Here we are again, presenting the work of a brave author willing to invite friendly fire. This one arrived to me untitled, and is presented as such. The italics are mine, just for the sake of clarity. I’ll see you on the other side.
Quinn Larson slipped into the gallery’s back row, settled on the hard edge of a plastic chair, and waited for the execution to begin. In her nightmares, this room had been a chaotic jumble of torches, pitchforks, and angry words. Instead, she found a handful of stoic men and women holding each other up as they took seats. A few stole curious glances at her with lifeless eyes. The warden entered next, escorting a frail woman starved as much for sanity as food. She picked at the skin on her patchy arms around the fraying sweater cuff as he helped her into a chair near the door. Quinn pulled her own hoodie tighter, the edges going much farther around her body than they used to. She probably should have dressed up, but the act of walking through the door took all her focus. It had been ten years since she’d been to the prison or seen her father. He’d written her, but the letters sat, unopened, in a pile on the back corner of her dresser.
Members of the press filed in, scribbling morbid fascination into their little notebooks. Phones and video cameras had been confiscated at security and Quinn took wicked pleasure that the prison forced them to write things down the old-fashioned way. She had no use for reporters. Not when they’d picked the flesh from her bones after the trial and certainly not after the circus they made of her sister’s death. She still wore the scars of their callous disregard.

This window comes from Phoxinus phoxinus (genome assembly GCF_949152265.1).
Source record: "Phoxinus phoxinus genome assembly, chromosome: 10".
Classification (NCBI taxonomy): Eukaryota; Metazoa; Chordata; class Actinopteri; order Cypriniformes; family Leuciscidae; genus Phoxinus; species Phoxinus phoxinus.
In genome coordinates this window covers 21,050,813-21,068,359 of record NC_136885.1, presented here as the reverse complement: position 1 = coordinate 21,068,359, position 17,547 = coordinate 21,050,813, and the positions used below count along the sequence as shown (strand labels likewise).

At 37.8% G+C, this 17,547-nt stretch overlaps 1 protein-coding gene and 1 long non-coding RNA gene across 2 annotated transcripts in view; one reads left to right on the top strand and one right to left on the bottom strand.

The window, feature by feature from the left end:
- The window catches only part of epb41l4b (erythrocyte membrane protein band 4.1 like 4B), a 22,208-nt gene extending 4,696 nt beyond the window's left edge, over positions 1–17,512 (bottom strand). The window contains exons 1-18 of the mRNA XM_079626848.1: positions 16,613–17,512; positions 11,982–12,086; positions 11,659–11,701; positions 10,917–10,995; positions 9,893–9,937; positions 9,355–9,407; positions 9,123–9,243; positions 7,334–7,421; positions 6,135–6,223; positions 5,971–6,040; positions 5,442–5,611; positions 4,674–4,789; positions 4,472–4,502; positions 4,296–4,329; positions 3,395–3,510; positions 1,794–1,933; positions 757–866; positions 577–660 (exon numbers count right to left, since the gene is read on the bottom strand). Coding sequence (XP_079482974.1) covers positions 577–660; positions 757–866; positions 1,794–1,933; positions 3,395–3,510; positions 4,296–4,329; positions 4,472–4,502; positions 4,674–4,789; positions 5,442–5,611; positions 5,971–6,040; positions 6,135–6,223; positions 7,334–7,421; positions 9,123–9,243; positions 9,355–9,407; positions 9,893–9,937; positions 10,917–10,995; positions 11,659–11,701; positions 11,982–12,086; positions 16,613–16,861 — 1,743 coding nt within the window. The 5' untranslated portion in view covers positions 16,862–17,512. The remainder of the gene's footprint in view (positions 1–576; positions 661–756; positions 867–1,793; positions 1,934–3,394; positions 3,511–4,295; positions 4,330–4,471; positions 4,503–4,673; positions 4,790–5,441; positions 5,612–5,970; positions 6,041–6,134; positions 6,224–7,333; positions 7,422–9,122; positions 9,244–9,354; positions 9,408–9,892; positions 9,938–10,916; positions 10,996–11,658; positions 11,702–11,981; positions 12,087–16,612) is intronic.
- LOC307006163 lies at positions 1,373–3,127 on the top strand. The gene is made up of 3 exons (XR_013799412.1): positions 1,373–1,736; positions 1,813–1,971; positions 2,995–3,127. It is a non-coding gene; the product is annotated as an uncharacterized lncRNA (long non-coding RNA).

Special Agent Dawson swaggered in next, the execution his final moment in the spotlight. He’d hunted down the monster, bringing an end to a gruesome fairy tale. He came up the aisle ahead of Quinn in the center of the row, scoping out the view. Then, he glanced at Quinn.
“Miss Larson.” He inclined his hat before removing it. They were two tiny words, just a few letters each, but they sent a live current through the assembled spectators. Some turned fully in their chairs to get a look at her, their expressions full of contempt, and her skin crawled. She was an infection to their grief, the painful itch of a murderer’s daughter in their midst. The humiliation of it rose up the back of her neck and blossomed across her cheeks. Even in the heavily air-conditioned room, her face flamed.
It’s Gilstrap again. I think the premise here is very strong. A daughter coming to witness her father’s execution is pretty stuff. Clearly, Quinn and her soon-to-be dearly departed daddy are not what we’d call close. I can only imagine the stress of feeling the heat of so many stares when people realize who sits among them.
Alas, I have not choice but to imagine those things because they are not here on the page. The piece, as submitted, impresses me more as notes for the author than as an actual bit of drama. It’s the emotional equivalent of bland spaghetti sauce. It’s the right color, all the elements appear to be there, but it’s missing the spice that makes the offering come alive.
My first thought is that the author has chosen the wrong place to begin the story. We make much here in TKZ of acting first and explaining later, and for good reason. But this scene is more emotion than action, and emotion needs to be earned. That’s a problem here. I don’t know whether I’m supposed to be in Quinn’s corner, or if I’m supposed to be as appalled by her presence as her fellow spectators are. Maybe the author should start a few minutes earlier, perhaps with an interaction with the guard at the security station, where a few lines of dialogue would give us a clue as to her status on the observer tree.